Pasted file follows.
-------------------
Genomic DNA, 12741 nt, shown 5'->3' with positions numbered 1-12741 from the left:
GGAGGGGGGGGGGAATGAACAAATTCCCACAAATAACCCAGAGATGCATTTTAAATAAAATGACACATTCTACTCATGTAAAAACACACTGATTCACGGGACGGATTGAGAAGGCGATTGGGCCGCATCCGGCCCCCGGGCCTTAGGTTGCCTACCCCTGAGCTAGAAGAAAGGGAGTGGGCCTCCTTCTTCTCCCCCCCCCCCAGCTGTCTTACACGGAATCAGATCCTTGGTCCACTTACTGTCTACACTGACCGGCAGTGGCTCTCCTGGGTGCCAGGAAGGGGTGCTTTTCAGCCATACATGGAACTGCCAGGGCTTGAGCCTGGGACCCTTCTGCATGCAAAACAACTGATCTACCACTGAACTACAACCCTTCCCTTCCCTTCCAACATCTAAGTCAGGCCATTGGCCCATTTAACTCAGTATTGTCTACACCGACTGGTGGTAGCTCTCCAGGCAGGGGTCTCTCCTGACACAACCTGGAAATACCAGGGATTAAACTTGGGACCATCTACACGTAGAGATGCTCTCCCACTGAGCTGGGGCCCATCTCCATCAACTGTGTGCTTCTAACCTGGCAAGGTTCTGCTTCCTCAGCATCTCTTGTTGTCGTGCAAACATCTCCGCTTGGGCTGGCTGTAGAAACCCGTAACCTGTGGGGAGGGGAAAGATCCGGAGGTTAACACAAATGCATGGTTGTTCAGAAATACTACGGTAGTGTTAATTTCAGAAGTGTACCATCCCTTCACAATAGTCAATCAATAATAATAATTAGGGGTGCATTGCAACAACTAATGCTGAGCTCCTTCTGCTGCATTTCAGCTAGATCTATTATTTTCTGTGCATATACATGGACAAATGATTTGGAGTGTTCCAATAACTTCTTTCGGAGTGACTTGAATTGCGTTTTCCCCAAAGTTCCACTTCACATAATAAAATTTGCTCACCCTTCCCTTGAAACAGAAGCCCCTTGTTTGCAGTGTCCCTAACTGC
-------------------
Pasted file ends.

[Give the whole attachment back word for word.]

Genomic DNA, 12741 nt, shown 5'->3' with positions numbered 1-12741 from the left:
GGAGGGGGGGGGGAATGAACAAATTCCCACAAATAACCCAGAGATGCATTTTAAATAAAATGACACATTCTACTCATGTAAAAACACACTGATTCACGGGACGGATTGAGAAGGCGATTGGGCCGCATCCGGCCCCCGGGCCTTAGGTTGCCTACCCCTGAGCTAGAAGAAAGGGAGTGGGCCTCCTTCTTCTCCCCCCCCCCCAGCTGTCTTACACGGAATCAGATCCTTGGTCCACTTACTGTCTACACTGACCGGCAGTGGCTCTCCTGGGTGCCAGGAAGGGGTGCTTTTCAGCCATACATGGAACTGCCAGGGCTTGAGCCTGGGACCCTTCTGCATGCAAAACAACTGATCTACCACTGAACTACAACCCTTCCCTTCCCTTCCAACATCTAAGTCAGGCCATTGGCCCATTTAACTCAGTATTGTCTACACCGACTGGTGGTAGCTCTCCAGGCAGGGGTCTCTCCTGACACAACCTGGAAATACCAGGGATTAAACTTGGGACCATCTACACGTAGAGATGCTCTCCCACTGAGCTGGGGCCCATCTCCATCAACTGTGTGCTTCTAACCTGGCAAGGTTCTGCTTCCTCAGCATCTCTTGTTGTCGTGCAAACATCTCCGCTTGGGCTGGCTGTAGAAACCCGTAACCTGTGGGGAGGGGAAAGATCCGGAGGTTAACACAAATGCATGGTTGTTCAGAAATACTACGGTAGTGTTAATTTCAGAAGTGTACCATCCCTTCACAATAGTCAATCAATAATAATAATTAGGGGTGCATTGCAACAACTAATGCTGAGCTCCTTCTGCTGCATTTCAGCTAGATCTATTATTTTCTGTGCATATACATGGACAAATGATTTGGAGTGTTCCAATAACTTCTTTCGGAGTGACTTGAATTGCGTTTTCCCCAAAGTTCCACTTCACATAATAAAATTTGCTCACCCTTCCCTTGAAACAGAAGCCCCTTGTTTGCAGTGTCCCTAACTGC